City to Install First Flashing Yellow Arrow Signal

Many of our members drive a lot, and traffic safety is important. Driving is about to get a little safer and more efficient in Greenville with this announcement from the City of Greenville:

All drivers in Greenville will soon benefit from a new style of traffic signal designed to improve safety. The South Carolina Department of Transportation (SCDOT) began using the new signal, commonly called a Flashing Yellow Arrow (FYA), in Columbia, and since then, its use has spread across the state. Weather permitting, the first FYA in Greenville is scheduled to be installed on Wednesday, November 4 at the intersection of Laurens Road and Henderson Road. Because the FYA is a SCDOT adopted standard, going forward, all new left-turn signals installed on state roads in the city will be equipped with FYAs.

The FYA is part of a four-section signal head that includes:

• A steady red arrow, which means STOP. Drivers turning left must stop.
• A steady yellow arrow, which means the signal is getting ready to turn to red. Drivers turning left should stop if it is safe to do so.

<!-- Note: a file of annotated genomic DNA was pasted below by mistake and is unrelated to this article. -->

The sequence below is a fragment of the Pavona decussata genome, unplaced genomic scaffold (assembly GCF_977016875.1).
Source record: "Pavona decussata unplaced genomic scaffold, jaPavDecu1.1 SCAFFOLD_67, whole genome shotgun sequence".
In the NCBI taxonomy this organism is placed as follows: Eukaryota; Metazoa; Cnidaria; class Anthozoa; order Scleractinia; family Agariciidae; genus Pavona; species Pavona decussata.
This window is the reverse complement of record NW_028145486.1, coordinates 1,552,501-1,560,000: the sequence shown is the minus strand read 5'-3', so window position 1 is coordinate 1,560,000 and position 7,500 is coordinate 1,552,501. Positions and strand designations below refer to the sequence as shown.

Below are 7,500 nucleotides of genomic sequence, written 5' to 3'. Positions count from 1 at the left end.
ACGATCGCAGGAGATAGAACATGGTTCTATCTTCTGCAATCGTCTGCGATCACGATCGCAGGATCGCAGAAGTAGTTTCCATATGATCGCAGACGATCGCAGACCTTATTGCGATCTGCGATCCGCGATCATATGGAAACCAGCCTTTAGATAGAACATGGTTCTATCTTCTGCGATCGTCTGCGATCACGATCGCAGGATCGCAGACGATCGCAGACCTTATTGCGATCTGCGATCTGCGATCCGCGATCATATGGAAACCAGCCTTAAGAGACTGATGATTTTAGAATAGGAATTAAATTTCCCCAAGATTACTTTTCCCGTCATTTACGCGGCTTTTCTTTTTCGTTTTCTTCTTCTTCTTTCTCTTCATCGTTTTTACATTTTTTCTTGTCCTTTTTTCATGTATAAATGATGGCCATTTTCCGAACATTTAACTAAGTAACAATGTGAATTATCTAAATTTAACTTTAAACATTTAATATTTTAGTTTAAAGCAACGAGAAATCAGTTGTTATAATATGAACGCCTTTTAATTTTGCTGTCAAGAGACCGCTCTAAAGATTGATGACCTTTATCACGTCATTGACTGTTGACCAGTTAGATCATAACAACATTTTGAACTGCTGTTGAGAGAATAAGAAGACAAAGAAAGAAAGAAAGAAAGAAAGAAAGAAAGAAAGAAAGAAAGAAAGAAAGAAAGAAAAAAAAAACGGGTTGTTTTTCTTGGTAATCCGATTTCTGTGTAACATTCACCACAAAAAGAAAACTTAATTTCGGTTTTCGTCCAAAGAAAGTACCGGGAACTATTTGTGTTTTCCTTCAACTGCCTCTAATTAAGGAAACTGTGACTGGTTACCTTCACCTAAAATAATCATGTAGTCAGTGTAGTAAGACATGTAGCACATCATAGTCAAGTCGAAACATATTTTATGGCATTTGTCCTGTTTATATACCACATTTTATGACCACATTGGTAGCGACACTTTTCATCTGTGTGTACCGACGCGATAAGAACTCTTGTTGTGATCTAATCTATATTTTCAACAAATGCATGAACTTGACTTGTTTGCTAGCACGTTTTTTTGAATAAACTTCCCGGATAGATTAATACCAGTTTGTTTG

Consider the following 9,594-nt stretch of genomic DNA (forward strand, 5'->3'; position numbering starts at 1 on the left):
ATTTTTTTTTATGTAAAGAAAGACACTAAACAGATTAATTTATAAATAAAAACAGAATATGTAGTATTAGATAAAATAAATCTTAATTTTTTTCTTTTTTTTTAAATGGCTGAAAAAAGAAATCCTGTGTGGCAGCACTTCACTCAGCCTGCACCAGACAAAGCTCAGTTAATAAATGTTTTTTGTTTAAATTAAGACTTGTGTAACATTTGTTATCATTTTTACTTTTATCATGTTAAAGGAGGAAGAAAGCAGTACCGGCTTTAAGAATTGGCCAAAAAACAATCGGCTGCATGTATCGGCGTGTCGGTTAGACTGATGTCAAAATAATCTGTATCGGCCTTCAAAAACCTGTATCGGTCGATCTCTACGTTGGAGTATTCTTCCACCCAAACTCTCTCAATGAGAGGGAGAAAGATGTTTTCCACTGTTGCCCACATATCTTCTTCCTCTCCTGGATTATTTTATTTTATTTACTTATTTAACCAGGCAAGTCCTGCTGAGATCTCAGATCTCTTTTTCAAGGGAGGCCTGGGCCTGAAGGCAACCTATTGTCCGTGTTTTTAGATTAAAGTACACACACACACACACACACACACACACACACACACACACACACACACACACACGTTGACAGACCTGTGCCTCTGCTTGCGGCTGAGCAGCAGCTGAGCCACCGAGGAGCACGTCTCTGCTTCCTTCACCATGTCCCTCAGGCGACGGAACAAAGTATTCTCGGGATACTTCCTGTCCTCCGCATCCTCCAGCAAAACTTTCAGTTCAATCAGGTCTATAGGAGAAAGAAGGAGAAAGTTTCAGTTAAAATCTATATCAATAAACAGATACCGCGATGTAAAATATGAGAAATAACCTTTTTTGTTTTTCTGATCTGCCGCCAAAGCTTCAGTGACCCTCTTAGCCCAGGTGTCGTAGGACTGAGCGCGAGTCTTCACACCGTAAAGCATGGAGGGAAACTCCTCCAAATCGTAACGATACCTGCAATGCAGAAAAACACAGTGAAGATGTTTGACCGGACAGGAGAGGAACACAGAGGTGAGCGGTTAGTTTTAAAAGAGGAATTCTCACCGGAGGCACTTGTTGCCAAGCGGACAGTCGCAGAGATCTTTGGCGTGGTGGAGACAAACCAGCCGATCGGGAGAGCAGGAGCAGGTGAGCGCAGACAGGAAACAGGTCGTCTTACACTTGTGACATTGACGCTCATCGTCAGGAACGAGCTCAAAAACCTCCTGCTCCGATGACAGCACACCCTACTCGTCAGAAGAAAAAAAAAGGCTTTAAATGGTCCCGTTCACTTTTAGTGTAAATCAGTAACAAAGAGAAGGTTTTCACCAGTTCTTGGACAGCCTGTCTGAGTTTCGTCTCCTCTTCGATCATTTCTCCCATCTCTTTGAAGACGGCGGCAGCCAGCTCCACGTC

• A flashing yellow arrow, which means left-turns are permitted. Drivers may turn left but must first yield to oncoming traffic and pedestrians and then proceed with caution.
• A steady green arrow, which means left-turns are protected. Drivers may turn left. Conflicting traffic must stop.

According to Valerie Holmes, Assistant City Engineer – Traffic Engineering, the growing use of FYA left-turn signal heads is the result of a national study conducted for the Federal Highway Administration, which demonstrated that the new signals help to prevent crashes, move more traffic through an intersection and provide additional traffic management flexibility. The FYA left-turn signal heads are designed to make it easier for drivers to perceive when to make a left turn maneuver by providing a visual cue for what to do, and at what point. The study found that drivers made fewer mistakes with the new signals than with traditional left-turn arrow signals. In addition to being safer, they also found that the FYAs were more efficient, providing traffic engineers with more options to handle variable traffic volumes.